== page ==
Cervical Cancer (Cancer of the Cervix)

  • Medical Author:
    Melissa Conrad Stöppler, MD

    Melissa Conrad Stöppler, MD, is a U.S. board-certified Anatomic Pathologist with subspecialty training in the fields of Experimental and Molecular Pathology. Dr. Stöppler's educational background includes a BA with Highest Distinction from the University of Virginia and an MD from the University of North Carolina. She completed residency training in Anatomic Pathology at Georgetown University followed by subspecialty fellowship training in molecular diagnostics and experimental pathology.

  • Medical Editor: William C. Shiel Jr., MD, FACP, FACR
    William C. Shiel Jr., MD, FACP, FACR

    William C. Shiel Jr., MD, FACP, FACR

    Dr. Shiel received a Bachelor of Science degree with honors from the University of Notre Dame. There he was involved in research in radiation biology and received the Huisking Scholarship. After graduating from St. Louis University School of Medicine, he completed his Internal Medicine residency and Rheumatology fellowship at the University of California, Irvine. He is board-certified in Internal Medicine and Rheumatology.

Cervical Cancer Slideshow Pictures

Quick GuideCervical Cancer Symptoms, Treatment, HPV and Prevention

Cervical Cancer Symptoms, Treatment, HPV and Prevention

What is the treatment for cervical cancer?

The treatment for cervical cancer depends upon many factors, including the stage of the cancer when it is diagnosed. Surgery, radiation therapy, chemotherapy, and targeted therapy are common methods of treatment for cervical cancer. Different kinds of doctors may be involved in the treatment team, including:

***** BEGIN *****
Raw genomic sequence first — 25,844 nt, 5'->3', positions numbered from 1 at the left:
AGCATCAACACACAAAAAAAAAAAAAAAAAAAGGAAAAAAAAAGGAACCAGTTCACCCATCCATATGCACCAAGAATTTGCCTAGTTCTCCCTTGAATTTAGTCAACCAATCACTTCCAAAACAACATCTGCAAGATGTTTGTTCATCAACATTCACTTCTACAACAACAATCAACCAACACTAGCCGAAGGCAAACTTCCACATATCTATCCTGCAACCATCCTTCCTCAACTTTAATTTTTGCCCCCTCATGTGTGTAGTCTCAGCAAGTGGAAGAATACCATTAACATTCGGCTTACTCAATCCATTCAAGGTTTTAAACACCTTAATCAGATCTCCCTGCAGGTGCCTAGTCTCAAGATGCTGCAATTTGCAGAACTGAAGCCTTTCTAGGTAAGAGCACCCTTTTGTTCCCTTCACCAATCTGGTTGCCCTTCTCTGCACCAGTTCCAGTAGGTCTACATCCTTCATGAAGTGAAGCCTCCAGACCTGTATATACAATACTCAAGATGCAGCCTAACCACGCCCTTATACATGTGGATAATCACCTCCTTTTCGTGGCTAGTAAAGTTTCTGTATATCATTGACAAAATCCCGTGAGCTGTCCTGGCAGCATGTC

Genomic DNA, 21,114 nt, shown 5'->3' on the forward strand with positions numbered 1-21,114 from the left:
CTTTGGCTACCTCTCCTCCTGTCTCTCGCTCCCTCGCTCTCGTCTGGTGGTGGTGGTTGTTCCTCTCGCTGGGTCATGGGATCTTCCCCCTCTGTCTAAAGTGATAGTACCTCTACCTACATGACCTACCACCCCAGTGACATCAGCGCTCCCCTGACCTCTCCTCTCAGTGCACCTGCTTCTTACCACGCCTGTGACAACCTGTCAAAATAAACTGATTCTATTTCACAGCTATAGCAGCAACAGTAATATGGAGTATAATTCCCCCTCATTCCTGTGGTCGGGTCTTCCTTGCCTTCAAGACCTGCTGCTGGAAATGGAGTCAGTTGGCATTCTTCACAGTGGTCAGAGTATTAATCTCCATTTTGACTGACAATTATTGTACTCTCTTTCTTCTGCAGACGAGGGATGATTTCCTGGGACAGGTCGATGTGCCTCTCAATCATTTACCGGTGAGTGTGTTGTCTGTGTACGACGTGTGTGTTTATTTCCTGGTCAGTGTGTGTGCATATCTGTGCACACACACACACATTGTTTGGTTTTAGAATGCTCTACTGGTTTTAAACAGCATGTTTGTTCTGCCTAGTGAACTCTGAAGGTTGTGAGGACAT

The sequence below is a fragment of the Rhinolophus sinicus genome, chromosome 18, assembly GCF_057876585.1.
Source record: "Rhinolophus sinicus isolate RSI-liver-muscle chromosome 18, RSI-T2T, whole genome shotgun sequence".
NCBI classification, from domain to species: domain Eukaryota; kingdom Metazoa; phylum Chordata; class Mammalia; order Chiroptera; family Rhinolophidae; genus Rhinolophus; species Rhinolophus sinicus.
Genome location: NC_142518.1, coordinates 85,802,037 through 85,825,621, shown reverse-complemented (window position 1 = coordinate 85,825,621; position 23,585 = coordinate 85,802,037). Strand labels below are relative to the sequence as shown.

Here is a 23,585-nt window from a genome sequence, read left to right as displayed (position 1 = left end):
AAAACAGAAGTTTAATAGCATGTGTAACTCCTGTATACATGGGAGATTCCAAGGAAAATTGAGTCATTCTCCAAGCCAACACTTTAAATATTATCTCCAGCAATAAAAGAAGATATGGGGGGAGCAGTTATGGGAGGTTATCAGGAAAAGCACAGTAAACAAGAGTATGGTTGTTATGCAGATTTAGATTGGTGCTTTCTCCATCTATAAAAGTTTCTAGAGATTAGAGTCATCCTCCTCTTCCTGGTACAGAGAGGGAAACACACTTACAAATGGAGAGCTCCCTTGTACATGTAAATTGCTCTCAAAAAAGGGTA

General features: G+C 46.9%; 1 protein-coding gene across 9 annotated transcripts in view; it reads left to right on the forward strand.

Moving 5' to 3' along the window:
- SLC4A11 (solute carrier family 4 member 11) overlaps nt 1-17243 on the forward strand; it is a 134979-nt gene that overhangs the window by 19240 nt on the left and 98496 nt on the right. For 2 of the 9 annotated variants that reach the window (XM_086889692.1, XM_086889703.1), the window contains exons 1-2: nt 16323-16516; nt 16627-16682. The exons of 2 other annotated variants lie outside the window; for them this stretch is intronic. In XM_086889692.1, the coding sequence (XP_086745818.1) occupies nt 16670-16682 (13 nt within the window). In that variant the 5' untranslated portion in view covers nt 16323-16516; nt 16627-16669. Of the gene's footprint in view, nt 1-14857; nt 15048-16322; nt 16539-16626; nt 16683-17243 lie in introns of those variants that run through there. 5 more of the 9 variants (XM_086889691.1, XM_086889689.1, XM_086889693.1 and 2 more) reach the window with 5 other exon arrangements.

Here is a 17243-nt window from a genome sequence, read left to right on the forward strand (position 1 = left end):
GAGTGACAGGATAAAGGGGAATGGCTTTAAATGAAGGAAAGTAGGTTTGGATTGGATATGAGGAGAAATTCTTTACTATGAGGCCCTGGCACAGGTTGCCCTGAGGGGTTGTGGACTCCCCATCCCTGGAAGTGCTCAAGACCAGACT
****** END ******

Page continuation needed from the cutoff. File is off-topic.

• Gynecologic oncologist, a physician who specializes in treating cancers of the female reproductive organs, including surgery to remove cancers
  • Radiation oncologist, a physician who uses radiation to treat different kinds of cancer
  • Medical oncologist, a specialist in the use of chemotherapy and other medical therapies to treat cancer

What are methods of treatment for cervical cancer?

Surgery is often performed to remove the cancer, especially in early-stage tumors. Hysterectomy (removal of the uterus) may be performed, but other procedures that preserve the ability to carry a pregnancy can be done in younger women with small tumors. Both a cone biopsy (removal of the inside of the cervix where most tumors begin) and a trachelectomy (removal of the upper vagina and cervix) are options that can be used for small tumors in order to preserve fertility. With more advanced cancers, a procedure known as pelvic exenteration removes the uterus, surrounding lymph nodes, and parts of other organs surrounding the cancer, depending on its location.

Radiation therapy is another common treatment for cervical cancer. Both external beam radiation therapy (radiation therapy administered from an outside source of radiation) and brachytherapy (radiation therapy that involves the insertion of radioactive sources near the tumor for a fixed period of time) have been used for cervical cancer. These two types of therapy have also been used together. If radiation therapy is given as the main treatment for the cancer, it is often combined with chemotherapy. Side effects of radiation therapy include fatigue, diarrhea, skin changes, nausea, vomiting, irritation of the bladder, vaginal irritation and discharge, and sometimes menstrual changes or early menopause, if the ovaries are exposed to radiation.

Chemotherapy may be recommended together with radiation therapy (chemoradiation) for some stages of chemotherapy. It may also be given before or after radiation treatment. Chemotherapy drugs commonly used for cervical cancer include cisplatin and 5-fluorouracil. Chemotherapy may also be the treatment of choice for cervical cancer that has come back after treatment. Side effects of chemotherapy include nausea, fatigue, vomiting, hair loss, and mouth sores.

Targeted therapy refers to drugs that have been specifically developed, or targeted, to interrupt cellular processes that promote growth of cancer cells. Bevacizumab (Avastin) is an example of targeted therapy. It is a drug that inhibits the ability of tumors to make new blood vessels, which is required for tumor growth. This kind of targeted therapy is sometimes used for advanced cervical cancers.

Medically Reviewed by a Doctor on 2/4/2016

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